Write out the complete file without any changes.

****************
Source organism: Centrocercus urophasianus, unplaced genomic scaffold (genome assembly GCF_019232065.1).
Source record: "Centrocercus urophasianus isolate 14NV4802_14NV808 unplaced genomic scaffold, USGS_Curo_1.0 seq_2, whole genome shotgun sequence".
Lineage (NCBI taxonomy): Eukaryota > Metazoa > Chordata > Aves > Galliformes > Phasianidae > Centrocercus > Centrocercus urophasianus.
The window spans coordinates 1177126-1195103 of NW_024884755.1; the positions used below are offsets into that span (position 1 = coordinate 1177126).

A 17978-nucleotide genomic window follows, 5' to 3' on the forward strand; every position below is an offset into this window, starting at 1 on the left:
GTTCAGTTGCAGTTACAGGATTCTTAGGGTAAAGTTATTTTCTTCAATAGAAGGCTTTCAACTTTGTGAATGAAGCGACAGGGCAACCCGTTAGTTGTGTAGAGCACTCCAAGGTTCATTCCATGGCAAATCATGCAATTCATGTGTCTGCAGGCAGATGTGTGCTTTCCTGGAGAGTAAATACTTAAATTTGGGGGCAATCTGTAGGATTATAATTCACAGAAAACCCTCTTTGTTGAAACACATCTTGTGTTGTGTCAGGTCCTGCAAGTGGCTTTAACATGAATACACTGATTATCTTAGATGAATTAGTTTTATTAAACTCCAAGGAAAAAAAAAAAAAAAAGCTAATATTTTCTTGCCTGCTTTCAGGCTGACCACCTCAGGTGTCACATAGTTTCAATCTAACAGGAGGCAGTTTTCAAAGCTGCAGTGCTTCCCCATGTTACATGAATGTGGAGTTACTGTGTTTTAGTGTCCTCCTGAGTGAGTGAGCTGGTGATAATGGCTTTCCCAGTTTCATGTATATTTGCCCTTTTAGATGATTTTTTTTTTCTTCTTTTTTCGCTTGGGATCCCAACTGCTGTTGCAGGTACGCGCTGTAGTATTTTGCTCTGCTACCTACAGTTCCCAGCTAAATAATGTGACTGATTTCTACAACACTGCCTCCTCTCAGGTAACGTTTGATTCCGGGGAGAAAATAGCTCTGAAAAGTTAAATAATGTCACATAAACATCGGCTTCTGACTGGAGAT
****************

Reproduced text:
Source organism: Centrocercus urophasianus, unplaced genomic scaffold (genome assembly GCF_019232065.1).
Source record: "Centrocercus urophasianus isolate 14NV4802_14NV808 unplaced genomic scaffold, USGS_Curo_1.0 seq_2, whole genome shotgun sequence".
Lineage (NCBI taxonomy): Eukaryota > Metazoa > Chordata > Aves > Galliformes > Phasianidae > Centrocercus > Centrocercus urophasianus.
The window spans coordinates 1177126-1195103 of NW_024884755.1; the positions used below are offsets into that span (position 1 = coordinate 1177126).

A 17978-nucleotide genomic window follows, 5' to 3' on the forward strand; every position below is an offset into this window, starting at 1 on the left:
GTTCAGTTGCAGTTACAGGATTCTTAGGGTAAAGTTATTTTCTTCAATAGAAGGCTTTCAACTTTGTGAATGAAGCGACAGGGCAACCCGTTAGTTGTGTAGAGCACTCCAAGGTTCATTCCATGGCAAATCATGCAATTCATGTGTCTGCAGGCAGATGTGTGCTTTCCTGGAGAGTAAATACTTAAATTTGGGGGCAATCTGTAGGATTATAATTCACAGAAAACCCTCTTTGTTGAAACACATCTTGTGTTGTGTCAGGTCCTGCAAGTGGCTTTAACATGAATACACTGATTATCTTAGATGAATTAGTTTTATTAAACTCCAAGGAAAAAAAAAAAAAAAAGCTAATATTTTCTTGCCTGCTTTCAGGCTGACCACCTCAGGTGTCACATAGTTTCAATCTAACAGGAGGCAGTTTTCAAAGCTGCAGTGCTTCCCCATGTTACATGAATGTGGAGTTACTGTGTTTTAGTGTCCTCCTGAGTGAGTGAGCTGGTGATAATGGCTTTCCCAGTTTCATGTATATTTGCCCTTTTAGATGATTTTTTTTTTCTTCTTTTTTCGCTTGGGATCCCAACTGCTGTTGCAGGTACGCGCTGTAGTATTTTGCTCTGCTACCTACAGTTCCCAGCTAAATAATGTGACTGATTTCTACAACACTGCCTCCTCTCAGGTAACGTTTGATTCCGGGGAGAAAATAGCTCTGAAAAGTTAAATAATGTCACATAAACATCGGCTTCTGACTGGAGAT